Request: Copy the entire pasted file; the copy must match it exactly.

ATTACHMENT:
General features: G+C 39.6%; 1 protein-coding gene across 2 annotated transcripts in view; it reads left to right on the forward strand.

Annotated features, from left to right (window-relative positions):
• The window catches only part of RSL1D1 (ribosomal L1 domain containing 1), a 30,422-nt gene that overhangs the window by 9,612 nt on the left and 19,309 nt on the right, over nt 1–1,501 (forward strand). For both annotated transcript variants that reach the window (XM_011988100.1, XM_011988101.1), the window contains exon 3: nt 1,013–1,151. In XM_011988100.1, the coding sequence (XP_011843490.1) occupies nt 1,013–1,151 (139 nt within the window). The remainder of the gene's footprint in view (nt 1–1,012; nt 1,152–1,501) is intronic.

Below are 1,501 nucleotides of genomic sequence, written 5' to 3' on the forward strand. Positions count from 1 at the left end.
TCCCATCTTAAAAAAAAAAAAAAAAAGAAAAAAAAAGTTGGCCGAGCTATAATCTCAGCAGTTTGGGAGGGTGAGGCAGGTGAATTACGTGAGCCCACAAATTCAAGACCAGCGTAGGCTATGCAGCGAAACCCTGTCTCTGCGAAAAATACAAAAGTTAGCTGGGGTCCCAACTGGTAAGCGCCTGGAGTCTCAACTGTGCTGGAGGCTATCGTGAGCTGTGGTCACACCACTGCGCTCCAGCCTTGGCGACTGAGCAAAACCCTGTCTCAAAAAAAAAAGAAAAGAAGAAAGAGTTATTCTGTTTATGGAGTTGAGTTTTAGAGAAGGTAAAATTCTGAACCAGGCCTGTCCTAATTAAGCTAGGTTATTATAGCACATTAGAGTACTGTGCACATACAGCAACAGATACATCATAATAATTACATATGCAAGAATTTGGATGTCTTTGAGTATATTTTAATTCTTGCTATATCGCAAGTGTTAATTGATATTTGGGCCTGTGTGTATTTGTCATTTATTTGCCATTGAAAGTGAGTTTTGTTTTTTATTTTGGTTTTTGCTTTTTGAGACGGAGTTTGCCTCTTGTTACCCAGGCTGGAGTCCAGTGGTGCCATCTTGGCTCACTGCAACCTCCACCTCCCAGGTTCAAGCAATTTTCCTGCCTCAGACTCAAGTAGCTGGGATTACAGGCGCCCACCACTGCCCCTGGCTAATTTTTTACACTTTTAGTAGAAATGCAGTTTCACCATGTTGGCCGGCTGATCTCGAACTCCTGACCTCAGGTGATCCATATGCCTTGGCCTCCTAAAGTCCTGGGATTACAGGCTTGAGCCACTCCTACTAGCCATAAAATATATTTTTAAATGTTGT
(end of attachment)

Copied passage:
General features: G+C 39.6%; 1 protein-coding gene across 2 annotated transcripts in view; it reads left to right on the forward strand.

Annotated features, from left to right (window-relative positions):
• The window catches only part of RSL1D1 (ribosomal L1 domain containing 1), a 30,422-nt gene that overhangs the window by 9,612 nt on the left and 19,309 nt on the right, over nt 1–1,501 (forward strand). For both annotated transcript variants that reach the window (XM_011988100.1, XM_011988101.1), the window contains exon 3: nt 1,013–1,151. In XM_011988100.1, the coding sequence (XP_011843490.1) occupies nt 1,013–1,151 (139 nt within the window). The remainder of the gene's footprint in view (nt 1–1,012; nt 1,152–1,501) is intronic.

Below are 1,501 nucleotides of genomic sequence, written 5' to 3' on the forward strand. Positions count from 1 at the left end.
TCCCATCTTAAAAAAAAAAAAAAAAAGAAAAAAAAAGTTGGCCGAGCTATAATCTCAGCAGTTTGGGAGGGTGAGGCAGGTGAATTACGTGAGCCCACAAATTCAAGACCAGCGTAGGCTATGCAGCGAAACCCTGTCTCTGCGAAAAATACAAAAGTTAGCTGGGGTCCCAACTGGTAAGCGCCTGGAGTCTCAACTGTGCTGGAGGCTATCGTGAGCTGTGGTCACACCACTGCGCTCCAGCCTTGGCGACTGAGCAAAACCCTGTCTCAAAAAAAAAAGAAAAGAAGAAAGAGTTATTCTGTTTATGGAGTTGAGTTTTAGAGAAGGTAAAATTCTGAACCAGGCCTGTCCTAATTAAGCTAGGTTATTATAGCACATTAGAGTACTGTGCACATACAGCAACAGATACATCATAATAATTACATATGCAAGAATTTGGATGTCTTTGAGTATATTTTAATTCTTGCTATATCGCAAGTGTTAATTGATATTTGGGCCTGTGTGTATTTGTCATTTATTTGCCATTGAAAGTGAGTTTTGTTTTTTATTTTGGTTTTTGCTTTTTGAGACGGAGTTTGCCTCTTGTTACCCAGGCTGGAGTCCAGTGGTGCCATCTTGGCTCACTGCAACCTCCACCTCCCAGGTTCAAGCAATTTTCCTGCCTCAGACTCAAGTAGCTGGGATTACAGGCGCCCACCACTGCCCCTGGCTAATTTTTTACACTTTTAGTAGAAATGCAGTTTCACCATGTTGGCCGGCTGATCTCGAACTCCTGACCTCAGGTGATCCATATGCCTTGGCCTCCTAAAGTCCTGGGATTACAGGCTTGAGCCACTCCTACTAGCCATAAAATATATTTTTAAATGTTGT